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Angelica Iosif, Project assistant Mare Nostrum NGO

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Interpretative Trails on the Ground - Support to the Management of Natural Protected Areas in the Black Sea Region – InterTrails 13 – 15 September 2013 Varna, Bulgaria Example of interpretative stories. Angelica Iosif, Project assistant Mare Nostrum NGO.

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Interpretative Trails on the Ground - Support to the Management of Natural Protected Areas in the Black Sea Region – InterTrails13 – 15 September 2013Varna, BulgariaExample of interpretative stories

Angelica Iosif,

Project assistant

Mare Nostrum NGO

The oak – the silent witness of the woods

The past engraved in stones

Dobruja in a couple of steps

The story of a blade of grass

“The oak – the silent witness of the woods” tells the story of a fascinating woodland as seen by an oak (Quercus pedunculiflora) that has reached the venerable age of 100 years.
A long time ago, when the Oak was still young, with straight branches and smooth bark, it received a gift from the daughters of the Year: it turns green in spring, it provides shade in the summer, it turns copper in autumn and gives warmth in winter.
Happy with its precious gift, the selfless Oak has invited his friends come over in every season and helps them as best he can: the birds nestle in his branches, squirrels feed on his acorns, the insects on the soil live beneath his fallen leaves and he provides shelter for many creatures.

So, the woodlandcitizens decided that the Oak would be the new king of the woods, and so it was. Peace descended on the Woodland Realm, and the Oak lived happily ever after with his friends as the Turkey oak (Quercus cerris), or the downy oak (Quercus pubescens), etc.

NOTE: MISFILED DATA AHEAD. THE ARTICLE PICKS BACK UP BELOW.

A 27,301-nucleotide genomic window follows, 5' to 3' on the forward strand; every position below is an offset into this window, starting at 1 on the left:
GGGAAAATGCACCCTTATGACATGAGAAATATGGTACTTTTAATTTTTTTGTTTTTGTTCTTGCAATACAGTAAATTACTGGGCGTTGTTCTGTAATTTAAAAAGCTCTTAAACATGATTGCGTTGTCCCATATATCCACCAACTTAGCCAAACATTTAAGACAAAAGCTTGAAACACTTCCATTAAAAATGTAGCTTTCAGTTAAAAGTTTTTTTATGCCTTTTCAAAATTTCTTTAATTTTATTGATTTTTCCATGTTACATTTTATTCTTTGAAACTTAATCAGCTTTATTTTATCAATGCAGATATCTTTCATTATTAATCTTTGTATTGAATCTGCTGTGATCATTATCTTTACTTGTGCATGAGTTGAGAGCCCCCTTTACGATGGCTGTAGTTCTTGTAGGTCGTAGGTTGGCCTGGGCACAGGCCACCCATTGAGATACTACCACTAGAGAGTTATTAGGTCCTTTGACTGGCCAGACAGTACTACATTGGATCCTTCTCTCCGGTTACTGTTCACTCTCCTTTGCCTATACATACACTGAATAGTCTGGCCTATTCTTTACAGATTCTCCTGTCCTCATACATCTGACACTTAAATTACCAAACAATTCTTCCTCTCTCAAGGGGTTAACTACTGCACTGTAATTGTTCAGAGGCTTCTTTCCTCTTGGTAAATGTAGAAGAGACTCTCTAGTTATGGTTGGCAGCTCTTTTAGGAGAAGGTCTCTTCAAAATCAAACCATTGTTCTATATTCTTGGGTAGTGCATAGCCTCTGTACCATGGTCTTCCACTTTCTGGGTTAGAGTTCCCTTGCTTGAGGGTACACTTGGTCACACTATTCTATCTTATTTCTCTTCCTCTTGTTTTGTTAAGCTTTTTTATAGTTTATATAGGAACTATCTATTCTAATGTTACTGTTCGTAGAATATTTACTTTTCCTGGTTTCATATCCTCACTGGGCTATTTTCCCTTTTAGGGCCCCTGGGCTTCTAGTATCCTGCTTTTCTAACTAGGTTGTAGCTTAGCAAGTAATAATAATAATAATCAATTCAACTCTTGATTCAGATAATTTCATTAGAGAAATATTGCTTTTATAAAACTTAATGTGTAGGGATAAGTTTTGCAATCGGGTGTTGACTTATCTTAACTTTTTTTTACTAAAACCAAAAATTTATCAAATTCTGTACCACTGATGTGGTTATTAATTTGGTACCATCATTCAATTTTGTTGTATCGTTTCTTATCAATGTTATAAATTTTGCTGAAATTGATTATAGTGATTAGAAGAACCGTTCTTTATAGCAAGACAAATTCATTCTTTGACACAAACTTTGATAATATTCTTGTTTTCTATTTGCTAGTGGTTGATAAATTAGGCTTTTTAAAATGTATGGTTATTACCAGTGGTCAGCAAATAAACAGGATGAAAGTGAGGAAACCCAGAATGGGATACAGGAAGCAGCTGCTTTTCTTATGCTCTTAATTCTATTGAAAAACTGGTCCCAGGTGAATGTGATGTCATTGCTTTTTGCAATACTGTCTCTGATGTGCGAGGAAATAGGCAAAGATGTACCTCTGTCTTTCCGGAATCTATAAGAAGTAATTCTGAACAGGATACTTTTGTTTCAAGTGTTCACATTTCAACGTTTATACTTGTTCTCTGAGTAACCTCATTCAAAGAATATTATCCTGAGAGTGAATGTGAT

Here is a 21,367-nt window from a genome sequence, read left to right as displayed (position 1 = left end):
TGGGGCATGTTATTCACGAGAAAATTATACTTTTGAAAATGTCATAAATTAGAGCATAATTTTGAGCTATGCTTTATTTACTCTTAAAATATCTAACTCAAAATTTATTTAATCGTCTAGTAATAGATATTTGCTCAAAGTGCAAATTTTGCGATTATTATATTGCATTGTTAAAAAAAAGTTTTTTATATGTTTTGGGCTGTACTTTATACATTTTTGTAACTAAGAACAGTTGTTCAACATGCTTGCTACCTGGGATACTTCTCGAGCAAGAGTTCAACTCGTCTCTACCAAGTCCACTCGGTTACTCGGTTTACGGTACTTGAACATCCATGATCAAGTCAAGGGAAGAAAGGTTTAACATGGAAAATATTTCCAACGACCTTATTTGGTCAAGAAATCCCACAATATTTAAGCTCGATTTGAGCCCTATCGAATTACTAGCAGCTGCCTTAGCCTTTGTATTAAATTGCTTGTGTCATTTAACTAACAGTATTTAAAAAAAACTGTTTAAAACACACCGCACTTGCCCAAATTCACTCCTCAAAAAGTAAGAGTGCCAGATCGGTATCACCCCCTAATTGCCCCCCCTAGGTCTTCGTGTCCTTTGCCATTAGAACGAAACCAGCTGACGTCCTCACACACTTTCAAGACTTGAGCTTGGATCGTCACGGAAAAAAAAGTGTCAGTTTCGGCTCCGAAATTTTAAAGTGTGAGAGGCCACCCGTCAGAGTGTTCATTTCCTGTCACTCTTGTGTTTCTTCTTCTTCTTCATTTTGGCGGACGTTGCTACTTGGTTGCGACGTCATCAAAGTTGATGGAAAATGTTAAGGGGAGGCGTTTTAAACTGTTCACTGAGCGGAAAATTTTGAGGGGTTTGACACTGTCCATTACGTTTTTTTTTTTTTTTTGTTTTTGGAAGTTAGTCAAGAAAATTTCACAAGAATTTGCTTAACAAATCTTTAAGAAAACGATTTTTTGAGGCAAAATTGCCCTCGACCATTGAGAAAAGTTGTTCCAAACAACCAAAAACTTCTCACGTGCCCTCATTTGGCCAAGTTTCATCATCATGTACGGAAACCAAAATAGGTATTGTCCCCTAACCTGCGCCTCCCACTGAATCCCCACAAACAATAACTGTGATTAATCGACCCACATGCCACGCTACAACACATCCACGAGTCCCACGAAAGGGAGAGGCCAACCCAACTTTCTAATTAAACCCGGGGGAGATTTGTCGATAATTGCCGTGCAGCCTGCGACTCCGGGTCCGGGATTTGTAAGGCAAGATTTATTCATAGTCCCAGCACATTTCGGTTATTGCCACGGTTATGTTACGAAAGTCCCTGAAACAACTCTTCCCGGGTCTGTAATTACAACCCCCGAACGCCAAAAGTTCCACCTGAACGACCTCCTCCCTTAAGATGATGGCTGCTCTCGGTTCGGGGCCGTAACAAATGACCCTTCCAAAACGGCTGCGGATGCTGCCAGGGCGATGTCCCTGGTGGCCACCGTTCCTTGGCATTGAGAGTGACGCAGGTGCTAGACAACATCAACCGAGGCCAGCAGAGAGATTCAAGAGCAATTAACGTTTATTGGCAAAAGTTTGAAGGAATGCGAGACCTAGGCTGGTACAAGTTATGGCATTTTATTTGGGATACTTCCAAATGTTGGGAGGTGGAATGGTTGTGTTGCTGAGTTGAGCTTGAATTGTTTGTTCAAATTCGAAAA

The oak’s impressive foliage provides shelter against the rain, the wind and the predators for over 1200 species of colourful butterflies, as well as for the familiar spur-thighed tortoise (Testudo graeca ibera, a protected species), which hides beneath its shell when threatened.
Other reptiles enjoy the shade of the ancient tree, as well: the Caspian whipsnake (Coluber jugularis caspius) and the fierce viper subspecies Vipera ammodytes montadoni, which does not appreciate being disturbed.
The impressive limestone walls are home to a variety of birds, providing them with suitable nesting places to raise their chicks. (the beautiful greater spotted eagle (Aquila clanga),the long-legged buzzard (Buteo rufinus), the Montagu’s harrier (Circus pygargus), etc.
The ancient trees provide shelter not only to the local wildlife, but also to the people, according to legend. A playful bat reveals the hidden cave known as Peştera Fetei (the Maid’s Cave).”It all started when the Turkish people invaded Dobruja, so as not to be caught by the thieves who were raiding the villages, looting and taking the girls captive; to avoid getting harmed, the girls would commit suicide by jumping off the cliff.”
If we think about the legends of the place, we find it hard to believe that such a scenic landscape created by the friendship of oaks and other trees that are home to a diversity of wildlife could have had such a dark past.

To all these were witnessed a various species of bats: the greater mouse-eared bat (Myotis myotis), Geoffroy's bat (Myotis emarginatus), Mehely’s horseshoe bat (Rhinolophus mehelyi).If they could talk, these tiny mammals would be able to tell us what happened in these places of such outstanding beauty and grim past.

Thank you for your attention!

Mare Nostrum NGO

Bdul 1 Decembrie 1918, Nr. 3, Bl F 17, Sc A, Ap. 3, Constanţa

Tel / Fax: 0241 – 612422, 0341 – 407432

E-mail: [email protected]

Telverde: 0800 800 078